What Anxiety Feels Like to Me and How I've Learned to Cope

May 19, 2020 Rizza Bermio-Gonzalez

Anxiety feels like different things to different people. I think it is important to talk about anxiety because, even in this day and age where there is more information about mental health out there and it has become the topic of broader conversations, it seems that there is often still a stigma attached. One of the things I have been very passionate about has been talking about what anxiety feels like to me and sharing what I go through, in the hopes that others can relate and can find comfort in knowing that they are not alone.

In my life, I have become accustomed to living with anxiety. Depending on my current life situation and the experiences I'm going through, it might be worse, or it might be better.

What Anxiety Feels Like to Me

Sometimes, anxiety is expected. During these times, I can prepare myself for anxiety symptoms and begin going through my checklist of coping strategies. Sometimes, it happens without warning. Those are the worst times because I feel as though I have no control over it.

When anxiety happens without warning, anxiety feels like a physical attack. The first thing I feel is my heart racing. Next, I break out into a sweat. This is probably one of the worst parts of it because I know it is visible to others. Then, I often start to tremble, and I have a hard time focusing. By this point, I feel very on edge, and my stomach feels unsettled. If I am in a social situation, such as at a restaurant, I will have a hard time eating or drinking because I feel nauseous. This is what anxiety feels like to me.

I describe the physical symptoms of anxiety because I think it is important to remember that anxiety is the body's response to stressful situations. The intensity and duration of symptoms may vary, and some may experience chronic anxiety over a long period of time, to the extent that it interferes with daily activities. When this happens, the person may be experiencing an anxiety disorder. Seeking professional help may be important in these situations.

They Wouldn't Tell Me What to Do If They Knew What Anxiety Feels Like

There have been many times throughout my life that I have been told that I just needed to "calm down" or that it is "all in my head." But why do they do that, when I know -- as we all know -- that anxiety is a very real thing? My chronic anxiety has been something that has impacted the decisions I have made. It has impacted my relationships with others and even aspects of my professional life. Perhaps I have not been vocal enough about what I go through, and so others do not realize how difficult my symptoms can be to deal with.

Steps for Dealing When Anxiety Feels Like an Attack

In a world full of increasing stimuli and potential triggers of anxiety -- such as loud noises, large crowds, and now, experiences related to COVID-19 -- it is important that we recognize symptoms and when they indicate something chronic, beyond the situation that one is currently experiencing.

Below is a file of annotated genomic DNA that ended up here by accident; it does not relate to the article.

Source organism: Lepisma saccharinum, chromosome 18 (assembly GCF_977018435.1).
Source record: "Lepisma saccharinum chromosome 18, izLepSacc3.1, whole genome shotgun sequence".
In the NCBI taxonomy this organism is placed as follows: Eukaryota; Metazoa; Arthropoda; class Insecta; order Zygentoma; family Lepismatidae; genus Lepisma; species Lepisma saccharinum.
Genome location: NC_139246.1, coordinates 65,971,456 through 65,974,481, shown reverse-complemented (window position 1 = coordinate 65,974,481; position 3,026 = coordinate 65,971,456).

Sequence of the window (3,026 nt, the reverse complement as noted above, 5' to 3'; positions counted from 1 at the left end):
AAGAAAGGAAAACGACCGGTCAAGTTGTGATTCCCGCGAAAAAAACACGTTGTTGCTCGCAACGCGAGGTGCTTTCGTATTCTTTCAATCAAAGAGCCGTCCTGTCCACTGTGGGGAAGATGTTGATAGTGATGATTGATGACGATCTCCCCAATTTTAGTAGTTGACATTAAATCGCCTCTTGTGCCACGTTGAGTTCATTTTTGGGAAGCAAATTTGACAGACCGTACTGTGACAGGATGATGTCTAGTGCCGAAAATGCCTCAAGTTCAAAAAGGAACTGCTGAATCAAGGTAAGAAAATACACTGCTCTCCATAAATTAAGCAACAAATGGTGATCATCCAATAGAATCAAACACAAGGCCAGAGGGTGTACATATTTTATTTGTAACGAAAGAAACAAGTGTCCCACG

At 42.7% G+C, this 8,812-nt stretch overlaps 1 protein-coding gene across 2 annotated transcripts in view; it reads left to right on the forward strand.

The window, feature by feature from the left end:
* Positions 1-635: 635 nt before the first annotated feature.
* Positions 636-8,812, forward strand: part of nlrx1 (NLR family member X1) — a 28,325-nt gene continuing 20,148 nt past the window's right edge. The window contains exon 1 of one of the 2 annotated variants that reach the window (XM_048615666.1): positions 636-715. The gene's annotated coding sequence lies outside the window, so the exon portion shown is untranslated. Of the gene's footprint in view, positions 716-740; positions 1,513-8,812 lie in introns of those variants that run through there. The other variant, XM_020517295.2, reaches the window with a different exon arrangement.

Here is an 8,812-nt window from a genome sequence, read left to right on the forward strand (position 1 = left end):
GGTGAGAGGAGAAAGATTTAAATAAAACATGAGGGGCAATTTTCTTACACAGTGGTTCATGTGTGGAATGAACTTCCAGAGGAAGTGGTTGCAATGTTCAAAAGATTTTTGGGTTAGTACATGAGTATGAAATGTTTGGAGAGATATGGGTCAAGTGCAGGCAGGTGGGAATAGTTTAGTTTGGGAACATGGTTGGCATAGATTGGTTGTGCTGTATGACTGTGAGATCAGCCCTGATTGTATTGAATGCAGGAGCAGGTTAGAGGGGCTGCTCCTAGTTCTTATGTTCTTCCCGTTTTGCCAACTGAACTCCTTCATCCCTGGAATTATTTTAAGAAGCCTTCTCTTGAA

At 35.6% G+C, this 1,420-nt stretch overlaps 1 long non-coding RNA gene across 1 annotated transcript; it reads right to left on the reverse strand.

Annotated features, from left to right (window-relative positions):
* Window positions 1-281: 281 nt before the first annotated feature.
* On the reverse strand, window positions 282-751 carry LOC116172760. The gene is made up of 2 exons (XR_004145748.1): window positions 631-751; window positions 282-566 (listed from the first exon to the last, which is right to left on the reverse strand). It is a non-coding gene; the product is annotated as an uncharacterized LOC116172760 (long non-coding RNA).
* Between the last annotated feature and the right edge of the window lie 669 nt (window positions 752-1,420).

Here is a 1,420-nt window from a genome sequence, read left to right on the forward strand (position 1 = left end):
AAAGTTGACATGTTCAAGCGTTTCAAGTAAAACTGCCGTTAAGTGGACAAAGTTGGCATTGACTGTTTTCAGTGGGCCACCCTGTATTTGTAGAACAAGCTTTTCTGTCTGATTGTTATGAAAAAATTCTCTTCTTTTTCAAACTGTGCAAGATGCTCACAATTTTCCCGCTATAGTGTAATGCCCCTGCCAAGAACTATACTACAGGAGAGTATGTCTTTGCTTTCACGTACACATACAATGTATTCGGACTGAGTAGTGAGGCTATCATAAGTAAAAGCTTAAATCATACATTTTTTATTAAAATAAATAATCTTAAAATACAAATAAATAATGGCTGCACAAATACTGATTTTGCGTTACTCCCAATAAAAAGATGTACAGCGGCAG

1. Recognize that the symptoms exist. I've described some of the symptoms that I experience, and it is not going to be the same for everyone. Recognizing the symptoms allows you to take specific measures to deal with them.
  2. Recognize triggers. Be aware of some factors that trigger your anxiety. Thes could include environmental triggers and even food. For example, I know that it is important for me to be aware of my caffeine intake because it exacerbates my anxiety.
  3. Be mindful of specific strategies that help. Whether it is exercise, journaling, deep breathing, or other strategies, using what is effective for you is important for long-term management.

What does anxiety feel like to you? Are there certain strategies that you have found to be helpful fo you and your unique experiences? Share them in the comments below.

APA Reference
Bermio-Gonzalez, R. (2020, May 19). What Anxiety Feels Like to Me and How I've Learned to Cope, HealthyPlace. Retrieved on 2024, July 15 from

Author: Rizza Bermio-Gonzalez

Lizanne Corbit
May, 19 2020 at 1:35 pm

I love that you made the point to identify the physical symptoms as a reminder of the fact that it's the body's response. This is absolutely true and when we take a moment to pause and observe that we can feel less attacked and more grounded. Our anxiety is something that can actually be seen as a teacher and a guide when we give ourselves the tools and space to see it that way. Wonderful read.

May, 19 2020 at 3:00 pm

Hi Lizanne,
I appreciate you sharing your thoughts! It is such a great point that the symptoms we experience can serve as guidance and provide us with beneficial information for coping.
Thank you for reading! Hope you are safe and well.

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